December 21, 2015

So a Jewish Girl Walks into This Monastery...

Meditation, silence, and simplicity cultivate mindfulness. 
Now, mindfulness is a concept that pervades our zeitgeist as deeply as oxygen permeates the atmosphere. Its very ubiquity makes it easy to be cynical.  However, in the uncomplicated space of retreat,you ultimately discover that, like oxygen, the stuff really works.

Our teachers thankfully broke their silence each evening to share teachings about courage. A word that, in Hebrew, actually translates into two words that mean "heart strength." 
I've been trying to capture their words for you. So I've spent most of this day in a cycle of inspired typing, followed by demoralized deleting (interrupted by intermittent attempts to rescue the chili that I started cooking before realizing that I actually have no fresh, canned, or dried chilis anywhere).
So what did I experience at the feet of these masters in Jewish text and tradition, seasoned by deeply refined and precise Buddhist tools, inside the stone walls of this once Catholic monastery?

It only makes sense to let a German poet stirred by Russian Orthodoxy explain.
 From Rilke's Book of Hours, translation by Anita Barrows and Joanna Macy:

God speaks to each of us as he makes us,
then walks with us silently out of the night.

These are the words we dimly hear:

You, sent out beyond your recall,
go to the limits of your belonging.
 Embody me.

Flare up like flame
and make big shadows that I can move in.

Let everything happen to you: beauty and terror.
Just keep going. No feeling is final.
Don't let yourself lose me.

Nearby is the country they call life.
You will know it by its seriousness.

Give me your hand.


  1. When you first mentioned trying to find the courage to undertake this pilgrimage, I wrote that you had all of the trail markers to find your sacred self. Now I wasn't speaking of a manifestation of holy or of an out of body experience, I was speaking of the courage to simply be, to experience time away from the norm, to seek whatever would come. One of the things I hope you found was what you have always had in you, what I referred to as your sacred self and I was so moved to see it defined so clearly in Hebrew as "heart-strength" something I have always felt you had in abundance but perhaps you needed to find this for yourself on this pilgrimage.

    1. The core of the Chanukah story, the reason it is called the Festival of Lights, is about what happens when Temple Management goes back into the building after the Greeks desecrated it. There clearly wasn't enough oil and yet, when they poured it into the candleabra and lit it, it lasted for 8 days. Rabbi Sheila turned me on to the idea that it takes courage to let let go of having enough oil, to walk forward even when it appears there will not be enough. In some way or another, there will be enough. And that is what came, what you speak of. I feel so touched that you feel this in me.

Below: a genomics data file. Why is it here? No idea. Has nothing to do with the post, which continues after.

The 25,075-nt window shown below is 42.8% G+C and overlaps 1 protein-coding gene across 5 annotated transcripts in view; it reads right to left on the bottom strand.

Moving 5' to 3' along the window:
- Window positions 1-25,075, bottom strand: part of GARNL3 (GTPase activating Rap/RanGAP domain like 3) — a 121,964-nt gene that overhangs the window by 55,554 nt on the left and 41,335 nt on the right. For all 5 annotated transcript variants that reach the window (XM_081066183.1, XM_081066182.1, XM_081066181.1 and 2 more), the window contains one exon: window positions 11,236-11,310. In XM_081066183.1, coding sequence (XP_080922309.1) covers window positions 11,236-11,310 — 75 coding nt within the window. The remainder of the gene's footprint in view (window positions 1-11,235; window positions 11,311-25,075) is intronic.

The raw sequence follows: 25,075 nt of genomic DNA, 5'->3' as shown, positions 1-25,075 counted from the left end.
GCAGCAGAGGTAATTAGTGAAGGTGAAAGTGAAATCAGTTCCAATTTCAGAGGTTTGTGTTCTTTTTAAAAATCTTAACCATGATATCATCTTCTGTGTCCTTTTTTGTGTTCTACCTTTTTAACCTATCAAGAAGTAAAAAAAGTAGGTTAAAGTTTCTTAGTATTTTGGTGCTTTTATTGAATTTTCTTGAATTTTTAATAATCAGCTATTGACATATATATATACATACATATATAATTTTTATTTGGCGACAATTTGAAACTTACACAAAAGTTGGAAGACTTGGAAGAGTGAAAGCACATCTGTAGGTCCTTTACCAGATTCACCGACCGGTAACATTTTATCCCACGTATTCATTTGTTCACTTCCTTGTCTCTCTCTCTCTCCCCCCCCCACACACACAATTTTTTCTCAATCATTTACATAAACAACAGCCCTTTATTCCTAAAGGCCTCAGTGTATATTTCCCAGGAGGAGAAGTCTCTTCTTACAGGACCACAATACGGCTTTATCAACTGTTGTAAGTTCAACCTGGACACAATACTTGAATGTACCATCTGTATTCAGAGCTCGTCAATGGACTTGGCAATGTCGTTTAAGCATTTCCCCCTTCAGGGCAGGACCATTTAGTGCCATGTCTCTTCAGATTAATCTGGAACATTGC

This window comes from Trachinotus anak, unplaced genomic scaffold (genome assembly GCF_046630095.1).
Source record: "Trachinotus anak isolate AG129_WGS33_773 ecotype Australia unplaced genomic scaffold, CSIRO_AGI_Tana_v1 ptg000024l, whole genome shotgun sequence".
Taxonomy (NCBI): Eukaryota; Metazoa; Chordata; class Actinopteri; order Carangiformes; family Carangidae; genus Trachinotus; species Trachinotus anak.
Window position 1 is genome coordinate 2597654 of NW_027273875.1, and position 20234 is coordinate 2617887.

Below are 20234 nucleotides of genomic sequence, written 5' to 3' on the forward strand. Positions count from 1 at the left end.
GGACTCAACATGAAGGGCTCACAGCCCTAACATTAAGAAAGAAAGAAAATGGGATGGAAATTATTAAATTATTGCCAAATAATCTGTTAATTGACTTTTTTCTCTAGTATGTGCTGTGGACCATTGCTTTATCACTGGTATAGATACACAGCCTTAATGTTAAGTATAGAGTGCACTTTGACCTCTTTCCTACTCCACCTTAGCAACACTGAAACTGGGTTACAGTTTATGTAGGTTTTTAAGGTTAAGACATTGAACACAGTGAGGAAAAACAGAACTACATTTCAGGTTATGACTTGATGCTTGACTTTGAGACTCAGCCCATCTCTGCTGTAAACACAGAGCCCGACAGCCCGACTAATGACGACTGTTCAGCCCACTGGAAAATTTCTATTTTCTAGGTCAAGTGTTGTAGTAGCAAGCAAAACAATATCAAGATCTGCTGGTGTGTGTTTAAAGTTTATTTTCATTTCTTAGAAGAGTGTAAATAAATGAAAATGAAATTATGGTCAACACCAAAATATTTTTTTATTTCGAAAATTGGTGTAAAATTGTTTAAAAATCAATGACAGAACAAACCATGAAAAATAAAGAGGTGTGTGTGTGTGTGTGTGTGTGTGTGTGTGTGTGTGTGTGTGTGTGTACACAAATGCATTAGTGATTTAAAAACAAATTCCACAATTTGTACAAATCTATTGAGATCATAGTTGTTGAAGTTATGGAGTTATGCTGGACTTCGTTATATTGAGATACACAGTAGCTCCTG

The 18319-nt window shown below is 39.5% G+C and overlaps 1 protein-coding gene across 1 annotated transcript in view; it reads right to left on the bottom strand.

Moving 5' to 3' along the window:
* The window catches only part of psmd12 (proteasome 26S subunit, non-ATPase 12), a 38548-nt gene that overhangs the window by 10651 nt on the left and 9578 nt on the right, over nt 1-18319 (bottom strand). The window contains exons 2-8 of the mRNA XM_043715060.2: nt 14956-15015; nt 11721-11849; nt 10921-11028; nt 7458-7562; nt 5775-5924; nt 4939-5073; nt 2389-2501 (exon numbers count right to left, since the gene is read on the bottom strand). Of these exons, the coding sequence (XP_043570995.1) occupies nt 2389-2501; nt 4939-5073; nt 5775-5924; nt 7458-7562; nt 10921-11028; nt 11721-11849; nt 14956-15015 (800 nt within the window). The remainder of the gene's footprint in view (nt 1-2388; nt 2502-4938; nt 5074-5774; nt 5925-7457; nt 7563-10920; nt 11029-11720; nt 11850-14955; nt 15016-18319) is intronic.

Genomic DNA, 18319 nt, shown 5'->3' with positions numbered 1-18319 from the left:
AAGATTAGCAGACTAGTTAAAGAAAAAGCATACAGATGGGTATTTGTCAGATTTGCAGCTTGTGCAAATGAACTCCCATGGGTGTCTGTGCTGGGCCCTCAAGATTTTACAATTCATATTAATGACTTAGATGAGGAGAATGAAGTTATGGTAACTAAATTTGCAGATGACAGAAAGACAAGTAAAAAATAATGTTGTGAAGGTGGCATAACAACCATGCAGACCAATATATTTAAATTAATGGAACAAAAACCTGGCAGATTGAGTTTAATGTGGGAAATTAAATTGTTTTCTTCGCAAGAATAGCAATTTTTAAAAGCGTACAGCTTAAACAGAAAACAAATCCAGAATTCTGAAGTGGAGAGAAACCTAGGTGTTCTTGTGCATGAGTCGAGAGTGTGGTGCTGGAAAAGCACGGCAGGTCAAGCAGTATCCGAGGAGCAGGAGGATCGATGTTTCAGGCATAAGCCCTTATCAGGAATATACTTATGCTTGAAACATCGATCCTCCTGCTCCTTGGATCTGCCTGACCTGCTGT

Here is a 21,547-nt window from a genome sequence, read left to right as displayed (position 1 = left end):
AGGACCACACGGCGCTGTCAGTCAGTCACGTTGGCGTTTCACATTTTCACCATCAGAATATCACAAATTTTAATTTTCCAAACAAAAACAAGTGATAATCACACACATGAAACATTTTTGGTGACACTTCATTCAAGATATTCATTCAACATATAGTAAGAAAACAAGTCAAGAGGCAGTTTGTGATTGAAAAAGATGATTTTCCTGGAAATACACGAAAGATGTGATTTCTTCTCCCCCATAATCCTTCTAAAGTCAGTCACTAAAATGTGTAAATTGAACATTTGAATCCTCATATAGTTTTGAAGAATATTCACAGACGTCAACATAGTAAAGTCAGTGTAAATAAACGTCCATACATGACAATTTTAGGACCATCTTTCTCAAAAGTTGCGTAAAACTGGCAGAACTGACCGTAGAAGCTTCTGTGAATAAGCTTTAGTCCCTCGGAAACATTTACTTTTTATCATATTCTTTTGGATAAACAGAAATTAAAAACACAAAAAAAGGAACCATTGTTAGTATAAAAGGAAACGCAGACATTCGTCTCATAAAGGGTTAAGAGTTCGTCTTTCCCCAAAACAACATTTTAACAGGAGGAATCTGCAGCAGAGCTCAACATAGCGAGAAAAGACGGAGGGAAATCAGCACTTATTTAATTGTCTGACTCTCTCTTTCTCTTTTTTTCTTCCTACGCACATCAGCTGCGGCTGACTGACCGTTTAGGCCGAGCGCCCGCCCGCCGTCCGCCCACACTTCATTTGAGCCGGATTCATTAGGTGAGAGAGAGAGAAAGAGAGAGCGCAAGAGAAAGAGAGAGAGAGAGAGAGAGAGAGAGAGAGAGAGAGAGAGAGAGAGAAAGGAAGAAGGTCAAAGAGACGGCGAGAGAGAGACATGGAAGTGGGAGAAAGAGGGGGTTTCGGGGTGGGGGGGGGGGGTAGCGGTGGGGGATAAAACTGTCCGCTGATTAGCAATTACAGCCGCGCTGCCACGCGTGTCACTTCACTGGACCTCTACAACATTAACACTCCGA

2. such a sense of peace & tranquility in this place

    1. And with everyone silent, it felt like it looked.

  3. Oh golly. I love the Rilke poem, and I love what your retreat has stirred in you. I also love the ecumenical quality of the experience. Religion has so often fostered duality and emphasized tribalism. It is great to feel the transcendence that is possible when openness is valued.

    1. The Rilke book is called "Rilke's Book of Hours: Love Poems to God," and it is overwhelmingly beautiful in this translation. Like Rumi, for Westerners. From this retreat, I see religion (any of them) as tools to achieve openness and from that, compassion and love.

  4. so...i looked to find was just yesterday that this posted. It feels like longer. When i first read and looked, my eyes stung with tears, how it is for me, i didn't weep, but there was weeping inside of me, just stinging tears on the Out...i wept inside of me because of the Beauty here, of the Place itself that was offered for this retreat, for the ones who sat the one who needed to lie on the floor, the room, the old stone creation and it's reflection...all of it and to place you IN this like i might place that paper figure of mine on my altar, to place you, "my" Julie, in it just was incredibly joyfull. I can put a lot of words here, but they would be words. You went. You stayed. You Felt and Brought Home. I love you so much for this.

    1. I feel the same for what you share.

      Funny about that person lying on the floor. You know how there's always one in every crowd? If we were sitting, she layed down. If we did yoga, she sat. If we walked, she did yoga. I remember once keeping myself separate from others like that.